In many research fields, particularly those that mostly use ANOVA, a common practice is to categorize continuous predictor variables so they work in an ANOVA. This is often done with median splits—splitting the sample into two categories—the “high” values above the median and the “low” values below the median. There are many reasons why this isn’t such a good idea:

- the median varies from sample to sample, making the categories in different samples have different meanings
- all values on one side of the median are considered equivalent—any variation within the category is ignored, and two values right next to each other on either side of the median are considered different
- the categorization is completely arbitrary. A ‘High” score isn’t necessarily high. If the scale is skewed, as many are, even a value near the low end can end up in the “high” category.

But it can be very useful and legitimate to be able to choose whether to treat an independent variable as categorical or continuous. Knowing when it is appropriate and understanding how it affects interpretion of parameters allows the data analyst to find real results that might otherwise have been missed.

The main thing to understand is that the general linear model doesn’t really care if your predictor is continuous or categorical. But you, as the analyst, choose the information you want from the analysis based on the coding of the predictor. Numerical predictors are usually coded with the actual numerical values. Categorical variables are often coded with dummy variables—0 or 1.

Without getting into the details of coding schemes, when all the values of the predictor are 0 and 1, there is no real information about the distance between them. There’s only one fixed distance—the difference between 0 and 1. So the model returns a parameter estimate that only really gives information about the response—the difference in the means of the response for the two groups.

But when a predictor has many numerical values, the model returns a parameter estimate that uses the information about the distances between the predictor values—the slope of a line. The slope uses both the horizontal distances—the variation in the predictor—and the vertical distances—the variation in the response.

So when deciding whether to treat a predictor as continuous or categorical, what you are really deciding is how important it is to include the detailed information about the variation of values in the predictor. As I already mentioned, median splits create arbitrary groupings that eliminate all detail. Some other situations also throw away the detail, but in a way that is less arbitrary and that may give you all the information you need:

1. Sometimes the quantitative scale reflects meaningful qualitative differences. For example, a well tested depression scale may have meaningful cut points that reflect “non”, “mild”, and “clinical” depression levels. Likewise, some quantitative variables have natural meaningful qualitative cutpoints. One example would be age in a study of retirement planning. People who have reached retirement age and eligibility for pensions, social security and medicare, will have qualitatively different situations than those who have not.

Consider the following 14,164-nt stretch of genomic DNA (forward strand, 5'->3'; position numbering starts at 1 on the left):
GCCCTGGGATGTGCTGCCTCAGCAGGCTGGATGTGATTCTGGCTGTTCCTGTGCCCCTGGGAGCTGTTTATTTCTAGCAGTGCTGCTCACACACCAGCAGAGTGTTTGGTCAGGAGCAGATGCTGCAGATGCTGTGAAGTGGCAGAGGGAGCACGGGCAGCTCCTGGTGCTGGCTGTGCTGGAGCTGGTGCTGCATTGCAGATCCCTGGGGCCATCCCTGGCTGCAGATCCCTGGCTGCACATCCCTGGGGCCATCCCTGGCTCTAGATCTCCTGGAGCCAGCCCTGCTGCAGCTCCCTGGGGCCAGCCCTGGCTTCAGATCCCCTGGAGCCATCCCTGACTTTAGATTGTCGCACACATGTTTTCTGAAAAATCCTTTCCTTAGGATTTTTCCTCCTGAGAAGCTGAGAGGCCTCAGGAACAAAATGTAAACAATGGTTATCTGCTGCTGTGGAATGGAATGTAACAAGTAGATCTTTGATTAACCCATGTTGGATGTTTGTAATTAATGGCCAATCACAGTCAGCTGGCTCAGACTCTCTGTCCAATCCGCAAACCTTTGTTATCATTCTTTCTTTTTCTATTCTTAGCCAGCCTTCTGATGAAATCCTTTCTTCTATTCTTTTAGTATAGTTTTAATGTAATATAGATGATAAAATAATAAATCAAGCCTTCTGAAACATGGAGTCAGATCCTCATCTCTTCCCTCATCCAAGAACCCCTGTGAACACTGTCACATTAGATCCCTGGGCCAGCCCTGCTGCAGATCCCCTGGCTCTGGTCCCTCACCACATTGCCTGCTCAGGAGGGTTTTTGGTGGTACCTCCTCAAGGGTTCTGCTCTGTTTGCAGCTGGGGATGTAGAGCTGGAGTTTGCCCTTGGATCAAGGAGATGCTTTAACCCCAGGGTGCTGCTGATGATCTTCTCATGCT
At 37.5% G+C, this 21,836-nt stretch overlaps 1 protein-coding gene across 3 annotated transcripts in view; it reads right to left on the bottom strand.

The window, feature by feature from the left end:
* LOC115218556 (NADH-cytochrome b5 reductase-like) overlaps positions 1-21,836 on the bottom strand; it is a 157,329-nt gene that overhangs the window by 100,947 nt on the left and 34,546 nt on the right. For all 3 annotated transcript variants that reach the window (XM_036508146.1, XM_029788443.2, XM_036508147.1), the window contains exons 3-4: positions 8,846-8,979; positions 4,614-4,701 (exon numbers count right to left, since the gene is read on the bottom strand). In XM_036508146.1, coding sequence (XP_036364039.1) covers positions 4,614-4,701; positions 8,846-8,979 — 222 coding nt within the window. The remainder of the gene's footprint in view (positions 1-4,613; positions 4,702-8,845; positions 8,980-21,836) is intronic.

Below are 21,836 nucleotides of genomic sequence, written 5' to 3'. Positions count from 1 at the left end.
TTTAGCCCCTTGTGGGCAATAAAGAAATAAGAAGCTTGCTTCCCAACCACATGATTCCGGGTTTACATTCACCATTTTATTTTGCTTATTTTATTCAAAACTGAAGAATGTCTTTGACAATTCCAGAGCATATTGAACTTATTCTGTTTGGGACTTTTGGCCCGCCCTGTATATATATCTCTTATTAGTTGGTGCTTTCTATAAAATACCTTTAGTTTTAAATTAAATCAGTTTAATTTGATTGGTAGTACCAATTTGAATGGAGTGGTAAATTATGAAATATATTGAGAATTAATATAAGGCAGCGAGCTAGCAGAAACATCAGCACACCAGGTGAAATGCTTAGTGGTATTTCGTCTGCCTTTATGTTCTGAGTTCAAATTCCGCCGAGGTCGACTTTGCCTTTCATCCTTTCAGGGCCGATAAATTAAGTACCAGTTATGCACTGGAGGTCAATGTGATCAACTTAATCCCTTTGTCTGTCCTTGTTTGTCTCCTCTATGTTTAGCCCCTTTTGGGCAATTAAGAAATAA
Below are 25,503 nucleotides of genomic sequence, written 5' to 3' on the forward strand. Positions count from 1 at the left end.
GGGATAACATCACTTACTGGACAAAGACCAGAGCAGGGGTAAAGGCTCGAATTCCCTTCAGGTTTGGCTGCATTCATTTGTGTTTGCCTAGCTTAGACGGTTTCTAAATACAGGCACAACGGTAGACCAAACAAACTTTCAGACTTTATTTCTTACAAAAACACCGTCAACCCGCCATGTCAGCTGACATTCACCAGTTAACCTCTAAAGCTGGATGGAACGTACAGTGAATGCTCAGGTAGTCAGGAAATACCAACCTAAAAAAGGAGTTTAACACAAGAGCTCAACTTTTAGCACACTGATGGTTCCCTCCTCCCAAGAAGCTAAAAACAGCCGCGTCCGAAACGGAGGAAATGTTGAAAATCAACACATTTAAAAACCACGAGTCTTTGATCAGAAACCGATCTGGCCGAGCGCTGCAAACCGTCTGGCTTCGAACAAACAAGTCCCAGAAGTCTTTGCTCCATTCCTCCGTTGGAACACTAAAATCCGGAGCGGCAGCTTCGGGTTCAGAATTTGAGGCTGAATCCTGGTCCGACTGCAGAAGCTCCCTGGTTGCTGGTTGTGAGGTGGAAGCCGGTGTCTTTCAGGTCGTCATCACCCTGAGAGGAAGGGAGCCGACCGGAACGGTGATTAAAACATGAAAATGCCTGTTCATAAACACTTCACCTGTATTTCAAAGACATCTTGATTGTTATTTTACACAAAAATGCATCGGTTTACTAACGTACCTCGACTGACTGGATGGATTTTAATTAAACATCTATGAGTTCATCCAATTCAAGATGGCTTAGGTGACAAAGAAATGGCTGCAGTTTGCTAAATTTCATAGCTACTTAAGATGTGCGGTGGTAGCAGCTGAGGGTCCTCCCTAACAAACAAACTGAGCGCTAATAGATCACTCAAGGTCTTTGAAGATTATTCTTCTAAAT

2. When there are few values of the quantitative variable, fitting a line may not be appropriate. Mathematically, only two values are necessary to fit a line, but the line will be forced through both points, reflecting the means exactly. So if that retirement study is comparing workers at age 35 to those at age 55, the line will be unlikely to be a true representation of the real relationship. Comparing the means of these qualitatively different groups would be a better approach. Having 3 points is better than 2, but the more, the better. If the study included ages between 35 and 55, fitting a line would actually give more information.

3. When the relationship is not linear. As few as 5 or 6 values of the predictor can be considered continuous if they follow a line. But if they don’t, it can be much more straightforward, and you can learn a lot more about the relationship between your variables, by looking at which means are higher than which others, rather than trying to fit a complicated non-linear model. In the same example about retirement planning, say you have data for workers aged 30, 35, 40, 45, 50, and 55. If the first four ages have similar mean amounts of retirement planning, but at age 50 it starts to go up, and at 55 it jumps much higher, one approach would be to fit some sort of exponential model or step function. Another approach would be to consider age as categorical, and see at which age retirement planning increased. Although technically this approach doesn’t use all the information in the data, it answers some research questions more directly.

So while you don’t want to categorize a variable just to get it to fit into the analysis you’re most comfortable with, you do want to do it if it will help you understand the real relationship between your variables.

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Sometimes when I have at least a dozen levels of an ordinal factor for which I expect a monotonic relationship that might not be linear, I use something like Spearman Rho instead of Pearson R, because Spearman Rho does not assume linearity.